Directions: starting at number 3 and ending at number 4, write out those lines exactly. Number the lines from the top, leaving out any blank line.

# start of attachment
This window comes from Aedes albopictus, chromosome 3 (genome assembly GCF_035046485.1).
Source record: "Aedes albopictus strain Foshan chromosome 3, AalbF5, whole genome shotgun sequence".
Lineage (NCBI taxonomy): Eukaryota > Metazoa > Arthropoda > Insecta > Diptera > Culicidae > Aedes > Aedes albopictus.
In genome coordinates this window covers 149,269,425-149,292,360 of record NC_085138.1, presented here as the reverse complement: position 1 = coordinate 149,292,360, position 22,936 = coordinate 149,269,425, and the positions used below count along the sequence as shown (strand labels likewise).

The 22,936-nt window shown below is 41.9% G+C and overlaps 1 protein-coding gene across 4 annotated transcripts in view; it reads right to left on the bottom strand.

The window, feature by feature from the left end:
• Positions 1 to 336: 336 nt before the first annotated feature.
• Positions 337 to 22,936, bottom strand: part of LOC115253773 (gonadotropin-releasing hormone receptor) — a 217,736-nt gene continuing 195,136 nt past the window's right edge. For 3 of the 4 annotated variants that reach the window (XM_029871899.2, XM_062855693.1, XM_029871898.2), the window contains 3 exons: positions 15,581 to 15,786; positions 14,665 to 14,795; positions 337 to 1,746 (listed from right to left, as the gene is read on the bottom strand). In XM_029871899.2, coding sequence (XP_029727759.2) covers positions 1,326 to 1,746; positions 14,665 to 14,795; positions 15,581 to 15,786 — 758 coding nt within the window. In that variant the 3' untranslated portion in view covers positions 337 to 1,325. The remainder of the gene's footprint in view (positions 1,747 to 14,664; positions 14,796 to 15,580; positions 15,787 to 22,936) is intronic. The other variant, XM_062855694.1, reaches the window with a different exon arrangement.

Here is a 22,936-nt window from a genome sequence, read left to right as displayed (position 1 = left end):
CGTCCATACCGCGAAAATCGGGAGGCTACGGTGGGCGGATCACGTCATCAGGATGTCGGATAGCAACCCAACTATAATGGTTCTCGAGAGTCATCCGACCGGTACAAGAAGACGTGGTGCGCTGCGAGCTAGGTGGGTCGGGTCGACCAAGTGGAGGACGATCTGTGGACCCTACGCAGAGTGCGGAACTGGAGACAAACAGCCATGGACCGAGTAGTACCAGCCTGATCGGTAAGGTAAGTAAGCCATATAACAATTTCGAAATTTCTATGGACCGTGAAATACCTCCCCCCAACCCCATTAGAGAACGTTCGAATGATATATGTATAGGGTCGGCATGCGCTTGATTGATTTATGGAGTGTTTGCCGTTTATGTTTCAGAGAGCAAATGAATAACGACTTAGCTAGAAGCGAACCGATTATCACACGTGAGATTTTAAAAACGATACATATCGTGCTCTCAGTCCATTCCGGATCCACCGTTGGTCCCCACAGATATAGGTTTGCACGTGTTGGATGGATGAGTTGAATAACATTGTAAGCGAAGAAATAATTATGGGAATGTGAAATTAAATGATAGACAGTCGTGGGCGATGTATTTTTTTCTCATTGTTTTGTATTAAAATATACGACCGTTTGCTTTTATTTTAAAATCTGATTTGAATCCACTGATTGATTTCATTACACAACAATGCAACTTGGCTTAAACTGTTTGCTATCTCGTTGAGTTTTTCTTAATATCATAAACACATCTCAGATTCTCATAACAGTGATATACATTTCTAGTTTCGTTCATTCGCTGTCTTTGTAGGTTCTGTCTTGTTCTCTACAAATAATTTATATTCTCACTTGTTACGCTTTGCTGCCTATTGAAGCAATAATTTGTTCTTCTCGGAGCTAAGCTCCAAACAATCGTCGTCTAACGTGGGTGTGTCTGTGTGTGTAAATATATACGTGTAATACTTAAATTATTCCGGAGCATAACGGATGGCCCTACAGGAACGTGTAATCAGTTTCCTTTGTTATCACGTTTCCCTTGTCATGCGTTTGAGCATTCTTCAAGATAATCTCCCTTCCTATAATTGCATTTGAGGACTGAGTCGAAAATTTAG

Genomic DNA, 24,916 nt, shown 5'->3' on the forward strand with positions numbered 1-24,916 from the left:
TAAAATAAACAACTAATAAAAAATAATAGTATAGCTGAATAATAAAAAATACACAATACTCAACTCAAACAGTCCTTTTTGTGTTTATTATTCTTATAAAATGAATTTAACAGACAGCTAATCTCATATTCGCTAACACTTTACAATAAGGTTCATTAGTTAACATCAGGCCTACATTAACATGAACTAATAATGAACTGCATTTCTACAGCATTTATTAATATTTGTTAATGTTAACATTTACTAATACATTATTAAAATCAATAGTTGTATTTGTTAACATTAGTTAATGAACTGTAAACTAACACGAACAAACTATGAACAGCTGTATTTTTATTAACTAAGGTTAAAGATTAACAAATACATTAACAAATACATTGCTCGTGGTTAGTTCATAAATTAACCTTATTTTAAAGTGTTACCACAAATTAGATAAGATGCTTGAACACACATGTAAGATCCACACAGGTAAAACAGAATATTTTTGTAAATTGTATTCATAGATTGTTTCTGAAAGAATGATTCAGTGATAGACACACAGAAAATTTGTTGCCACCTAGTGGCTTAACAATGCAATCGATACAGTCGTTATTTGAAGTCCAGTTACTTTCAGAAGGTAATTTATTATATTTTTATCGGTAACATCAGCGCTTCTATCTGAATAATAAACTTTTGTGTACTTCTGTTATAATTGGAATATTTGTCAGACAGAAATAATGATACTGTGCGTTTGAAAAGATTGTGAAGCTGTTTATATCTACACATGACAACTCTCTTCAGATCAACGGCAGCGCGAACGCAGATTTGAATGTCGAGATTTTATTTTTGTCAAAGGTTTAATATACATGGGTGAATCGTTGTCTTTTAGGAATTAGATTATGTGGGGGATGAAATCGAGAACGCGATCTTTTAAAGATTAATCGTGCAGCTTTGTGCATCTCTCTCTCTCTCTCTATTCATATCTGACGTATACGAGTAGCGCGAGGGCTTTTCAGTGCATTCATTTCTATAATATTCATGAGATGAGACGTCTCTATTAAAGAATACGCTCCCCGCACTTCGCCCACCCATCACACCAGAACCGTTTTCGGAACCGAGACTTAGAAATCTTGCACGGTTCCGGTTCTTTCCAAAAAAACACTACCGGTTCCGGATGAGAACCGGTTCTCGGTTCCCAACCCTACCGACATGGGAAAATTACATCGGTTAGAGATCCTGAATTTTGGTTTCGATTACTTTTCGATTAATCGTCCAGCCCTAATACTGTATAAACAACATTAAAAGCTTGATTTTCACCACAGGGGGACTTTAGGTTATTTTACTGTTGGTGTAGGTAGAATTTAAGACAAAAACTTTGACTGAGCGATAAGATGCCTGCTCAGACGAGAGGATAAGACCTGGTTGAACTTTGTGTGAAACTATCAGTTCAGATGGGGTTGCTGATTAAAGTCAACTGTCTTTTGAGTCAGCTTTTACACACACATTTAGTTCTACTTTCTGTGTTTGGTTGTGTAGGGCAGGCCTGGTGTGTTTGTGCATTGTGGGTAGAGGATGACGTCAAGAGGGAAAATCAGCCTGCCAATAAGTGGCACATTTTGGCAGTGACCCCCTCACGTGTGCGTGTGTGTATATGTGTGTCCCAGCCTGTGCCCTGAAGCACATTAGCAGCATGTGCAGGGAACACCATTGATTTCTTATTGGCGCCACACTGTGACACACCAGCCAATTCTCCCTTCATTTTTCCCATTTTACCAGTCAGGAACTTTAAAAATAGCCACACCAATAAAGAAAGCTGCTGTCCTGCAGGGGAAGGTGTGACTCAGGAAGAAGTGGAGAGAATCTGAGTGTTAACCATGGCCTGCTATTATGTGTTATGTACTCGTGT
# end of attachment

Lineage (NCBI taxonomy): Eukaryota > Metazoa > Arthropoda > Insecta > Diptera > Culicidae > Aedes > Aedes albopictus.
In genome coordinates this window covers 149,269,425-149,292,360 of record NC_085138.1, presented here as the reverse complement: position 1 = coordinate 149,292,360, position 22,936 = coordinate 149,269,425, and the positions used below count along the sequence as shown (strand labels likewise).